AFGHANISTAN NEEDS HEALTH SERVICES FROM ABROAD

International Health Advisor of Afghanistan Public Health Ministry Dr Nadir Saikal. Photo: Chamid/MINA
International Health Advisor of Afghanistan Public Health Ministry Dr Nadir Saikal. Photo: Chamid/MINA

Jakarta, 28 Jumadil Awwal 1436/19  March 2014 (MINA) – The International Health Advisor of Afghanistan Public Health Ministry Dr Nadir Saikal said that his country needs health services and facilities from abroad such as Indonesia.

“I’m asking from Indonesia to make contribution on this issue,” he said  in the sideline meeting with Indonesian humanitarian Medical Emergency Rescue Committee (MER-C) in Jakarta, Wednesday.

He also said that it is his duty to make link abroad on helping to boost better health care in the country.

Meanwhile,  MER-C chairman Joserizal Jurnalis said  his organization is planning to build a hospital in Afghanistan following low uncertainty situation due to the war since decades ago.

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MER-C is currently building Indonesian hospital in north of Gaza, Bayt Lahiya, as part of Indonesian people campaign in helping Palestinians due to Israeli attacks.

“We have a plan to get there, but not in the near future, there is still much to be observed” he told MINA.

Afghanistan is known as one of the country with poor health facilities, especially after the country was hit by years of conflict.

Health in Afghanistan is in need of improvement due to the country being in a state of civil war for the last three decades. According to the Human Development Index, Afghanistan is the 15th least developed country in the world. The Ministry of Public Health deals with matters concerning the health of Afghanistan’s population.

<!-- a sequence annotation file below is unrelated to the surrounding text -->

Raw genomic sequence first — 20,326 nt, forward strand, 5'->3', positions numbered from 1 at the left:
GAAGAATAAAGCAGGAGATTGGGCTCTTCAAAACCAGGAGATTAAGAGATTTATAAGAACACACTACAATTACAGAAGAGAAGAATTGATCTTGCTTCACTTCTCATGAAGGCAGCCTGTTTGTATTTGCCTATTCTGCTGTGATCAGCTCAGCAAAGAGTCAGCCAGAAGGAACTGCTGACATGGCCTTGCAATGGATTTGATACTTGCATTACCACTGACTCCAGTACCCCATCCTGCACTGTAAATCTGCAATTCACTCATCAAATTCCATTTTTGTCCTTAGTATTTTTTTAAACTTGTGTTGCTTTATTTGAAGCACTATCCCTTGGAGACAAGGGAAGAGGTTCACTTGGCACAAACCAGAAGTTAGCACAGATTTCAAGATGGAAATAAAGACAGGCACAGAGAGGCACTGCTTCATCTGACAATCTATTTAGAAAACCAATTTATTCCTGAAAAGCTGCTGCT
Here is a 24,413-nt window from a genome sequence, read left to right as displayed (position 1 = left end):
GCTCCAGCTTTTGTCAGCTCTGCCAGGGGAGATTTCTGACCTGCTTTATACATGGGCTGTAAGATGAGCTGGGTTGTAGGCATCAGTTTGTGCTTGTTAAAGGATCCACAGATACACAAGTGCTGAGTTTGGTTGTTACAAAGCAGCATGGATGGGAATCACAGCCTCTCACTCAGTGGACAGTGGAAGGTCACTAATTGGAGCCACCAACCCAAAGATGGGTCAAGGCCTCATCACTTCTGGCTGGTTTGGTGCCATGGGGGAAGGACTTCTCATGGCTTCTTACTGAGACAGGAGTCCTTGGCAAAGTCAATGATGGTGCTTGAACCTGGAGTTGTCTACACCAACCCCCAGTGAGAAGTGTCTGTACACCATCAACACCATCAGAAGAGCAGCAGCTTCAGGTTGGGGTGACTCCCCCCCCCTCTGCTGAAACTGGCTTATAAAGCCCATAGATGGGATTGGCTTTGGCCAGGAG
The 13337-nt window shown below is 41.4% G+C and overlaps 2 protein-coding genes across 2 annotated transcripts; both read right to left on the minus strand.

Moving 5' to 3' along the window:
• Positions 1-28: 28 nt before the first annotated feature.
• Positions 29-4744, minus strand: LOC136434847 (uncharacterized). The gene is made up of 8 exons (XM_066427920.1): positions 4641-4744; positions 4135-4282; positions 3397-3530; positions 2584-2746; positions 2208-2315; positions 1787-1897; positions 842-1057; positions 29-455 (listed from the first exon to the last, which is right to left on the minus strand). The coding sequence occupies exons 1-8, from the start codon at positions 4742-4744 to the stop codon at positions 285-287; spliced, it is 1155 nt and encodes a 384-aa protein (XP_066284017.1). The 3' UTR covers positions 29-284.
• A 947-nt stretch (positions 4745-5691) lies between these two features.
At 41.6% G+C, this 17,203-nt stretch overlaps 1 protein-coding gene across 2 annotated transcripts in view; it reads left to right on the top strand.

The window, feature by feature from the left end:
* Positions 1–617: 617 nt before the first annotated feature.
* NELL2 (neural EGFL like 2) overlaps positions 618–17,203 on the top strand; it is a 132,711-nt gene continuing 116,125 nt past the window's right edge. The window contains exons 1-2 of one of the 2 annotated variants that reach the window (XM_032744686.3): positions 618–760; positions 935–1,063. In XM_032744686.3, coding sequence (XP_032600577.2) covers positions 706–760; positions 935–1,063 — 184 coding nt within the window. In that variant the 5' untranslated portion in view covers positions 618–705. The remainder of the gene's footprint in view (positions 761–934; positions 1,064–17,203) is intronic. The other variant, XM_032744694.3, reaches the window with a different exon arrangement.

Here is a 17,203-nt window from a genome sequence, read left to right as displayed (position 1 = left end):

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After Operation Enduring Freedom in late 2001, when the United Nations began focusing on the situation in Afghanistan, improvement slowly began in the health care system of the country. According to USAID, infant mortality rate has decreased by 22% and child mortality has dropped by 26% since 2003.

It was reported in 2006 that nearly 60% of the population lives within two hours walking distance of the nearest health facility, up from nine percent in 2002. According to the World Health Organization (WHO), the average life expectancy at birth is reported at around 60 years for both sexes. In 2013, Harvard Medical school and NATO published a report on the impact of the conflict on the Afghan health system. (L/R04/R03)

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Mi’raj Islamic News Agency (MINA)